COMMISSION TAX PACKAGE – ONE CALLS FOR WIN-WIN DEAL THAT BENEFITS POOREST TOO
BRUSSELS, March 18th. At today’s press conference, the European Commission presented a first set of tax measures, as part of its agenda to tackle corporate tax avoidance and harmful tax competition in the EU. The measures are a first step, but in order to qualify as ‘transparency’ reforms as well, and to achieve their transformative potential, the EU should commit to making country-by-country reporting requirements for multinationals public.
Tax evasion poses a major drain on fiscal resources in Europe. But it is not just the EU that suffers: last year, developing countries lost an estimated $1 trillion to illicit financial flows as a result of corruption, tax evasion and money laundering.
The tax package proposed today contains several initiatives, including a commitment to evaluate the impact of requiring multinational companies to report on certain tax information on a country-by-country basis. We know that the potentially transformative impact of these measures lies, crucially, in the publication of those reports. Much of the preparatory work has already been done with select economic sectors in the EU, and in international fora. That is why ONE is asking the Commission to prepare its legislative proposal by June and to ensure multinationals’ reports are made public.
Tamira Gunzburg, director of ONE Brussels, said: “The Commission’s proposed reforms aim to address some of the structural challenges in the tax system. To truly achieve this goal, the Commission should kick off today’s announced plans without delay and prepare a legislative proposal by June to require multinationals to publicly report their revenues, taxes and profits on a country-by-country basis. This would benefit not just European citizens but also the world’s poorest.”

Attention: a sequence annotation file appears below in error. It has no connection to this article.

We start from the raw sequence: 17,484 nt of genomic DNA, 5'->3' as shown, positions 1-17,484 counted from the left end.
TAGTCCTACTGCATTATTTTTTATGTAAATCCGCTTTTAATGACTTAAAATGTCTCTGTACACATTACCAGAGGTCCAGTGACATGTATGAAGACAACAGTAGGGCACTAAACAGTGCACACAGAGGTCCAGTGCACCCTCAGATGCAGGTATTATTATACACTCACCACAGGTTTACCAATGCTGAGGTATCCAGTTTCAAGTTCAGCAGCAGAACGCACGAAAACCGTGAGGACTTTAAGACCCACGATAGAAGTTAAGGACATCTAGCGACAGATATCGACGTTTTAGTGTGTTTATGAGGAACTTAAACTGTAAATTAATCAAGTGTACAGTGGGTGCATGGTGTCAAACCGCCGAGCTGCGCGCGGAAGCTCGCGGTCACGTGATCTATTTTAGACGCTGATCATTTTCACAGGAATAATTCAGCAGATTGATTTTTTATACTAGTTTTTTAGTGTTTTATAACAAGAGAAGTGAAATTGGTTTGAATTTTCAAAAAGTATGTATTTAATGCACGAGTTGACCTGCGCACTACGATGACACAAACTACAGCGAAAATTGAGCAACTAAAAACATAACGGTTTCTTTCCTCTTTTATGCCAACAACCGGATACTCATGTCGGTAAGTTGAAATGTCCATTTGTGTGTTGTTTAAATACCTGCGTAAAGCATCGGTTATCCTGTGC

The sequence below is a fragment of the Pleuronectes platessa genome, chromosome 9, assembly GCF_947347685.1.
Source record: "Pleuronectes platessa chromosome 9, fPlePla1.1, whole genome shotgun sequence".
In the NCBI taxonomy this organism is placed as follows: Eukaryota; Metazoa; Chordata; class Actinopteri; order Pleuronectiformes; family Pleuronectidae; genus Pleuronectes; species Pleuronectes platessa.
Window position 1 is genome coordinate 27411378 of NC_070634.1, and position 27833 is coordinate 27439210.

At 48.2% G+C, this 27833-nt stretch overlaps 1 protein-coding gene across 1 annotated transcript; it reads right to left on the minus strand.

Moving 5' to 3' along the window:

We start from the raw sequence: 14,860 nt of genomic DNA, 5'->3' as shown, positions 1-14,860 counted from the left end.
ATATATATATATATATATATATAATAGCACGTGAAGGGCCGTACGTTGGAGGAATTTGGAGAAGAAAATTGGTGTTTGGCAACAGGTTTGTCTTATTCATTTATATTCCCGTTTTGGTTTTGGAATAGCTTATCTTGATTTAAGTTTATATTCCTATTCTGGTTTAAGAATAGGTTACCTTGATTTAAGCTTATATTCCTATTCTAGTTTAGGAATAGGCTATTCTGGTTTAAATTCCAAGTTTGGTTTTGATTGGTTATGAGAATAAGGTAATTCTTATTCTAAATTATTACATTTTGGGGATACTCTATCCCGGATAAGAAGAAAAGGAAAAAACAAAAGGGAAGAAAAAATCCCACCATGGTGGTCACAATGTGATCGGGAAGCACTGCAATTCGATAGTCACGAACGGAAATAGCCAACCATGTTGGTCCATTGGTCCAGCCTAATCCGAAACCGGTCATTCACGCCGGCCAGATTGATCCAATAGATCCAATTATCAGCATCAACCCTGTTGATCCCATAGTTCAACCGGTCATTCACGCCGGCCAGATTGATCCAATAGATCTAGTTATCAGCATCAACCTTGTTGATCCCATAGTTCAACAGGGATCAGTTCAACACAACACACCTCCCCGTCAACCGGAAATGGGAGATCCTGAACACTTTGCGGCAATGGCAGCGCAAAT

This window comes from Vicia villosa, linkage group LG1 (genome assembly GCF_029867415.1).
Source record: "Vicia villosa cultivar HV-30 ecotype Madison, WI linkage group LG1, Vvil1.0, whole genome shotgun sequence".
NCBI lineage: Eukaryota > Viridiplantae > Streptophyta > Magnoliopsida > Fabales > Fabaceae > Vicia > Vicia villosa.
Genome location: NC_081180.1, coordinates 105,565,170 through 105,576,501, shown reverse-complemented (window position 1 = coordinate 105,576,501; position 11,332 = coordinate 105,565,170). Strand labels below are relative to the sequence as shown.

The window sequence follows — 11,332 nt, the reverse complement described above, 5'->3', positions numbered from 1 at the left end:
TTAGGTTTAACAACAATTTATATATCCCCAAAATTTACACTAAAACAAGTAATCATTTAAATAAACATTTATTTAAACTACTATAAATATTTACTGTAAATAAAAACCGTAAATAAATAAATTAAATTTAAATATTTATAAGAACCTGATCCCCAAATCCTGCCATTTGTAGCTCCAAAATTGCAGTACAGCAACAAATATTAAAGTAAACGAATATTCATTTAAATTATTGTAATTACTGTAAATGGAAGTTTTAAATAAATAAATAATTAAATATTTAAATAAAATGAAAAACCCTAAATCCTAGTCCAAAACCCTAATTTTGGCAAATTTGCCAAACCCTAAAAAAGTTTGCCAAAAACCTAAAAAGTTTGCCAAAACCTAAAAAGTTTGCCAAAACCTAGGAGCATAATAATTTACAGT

As demonstrated by the growing body of pioneering EU transparency legislation such as public reporting requirements for oil, gas and mining companies, this kind of domestic EU measures can deliver structural change for both EU citizens and those living in developing countries.
This is critical because the Commission’s package comes at a time not just of domestic pressure, but also of unique international negotiations, such as the Financing for Development Conference in Addis Ababa in July. At this historic conference, the world will decide on how to mobilise sources of financing beyond aid in order to end extreme poverty by 2030.
At these important international meetings the EU will be expected to deliver. Public country-by-country reporting for large multinational companies could help developing countries follow the money and collect the taxes they are owed. This would unleash critical resources to invest in their own development and ultimately help reduce dependency on development aid.
To cash in on this win-win, the Commission must continue to enhance its reform package, with a focus on transparency, towards June.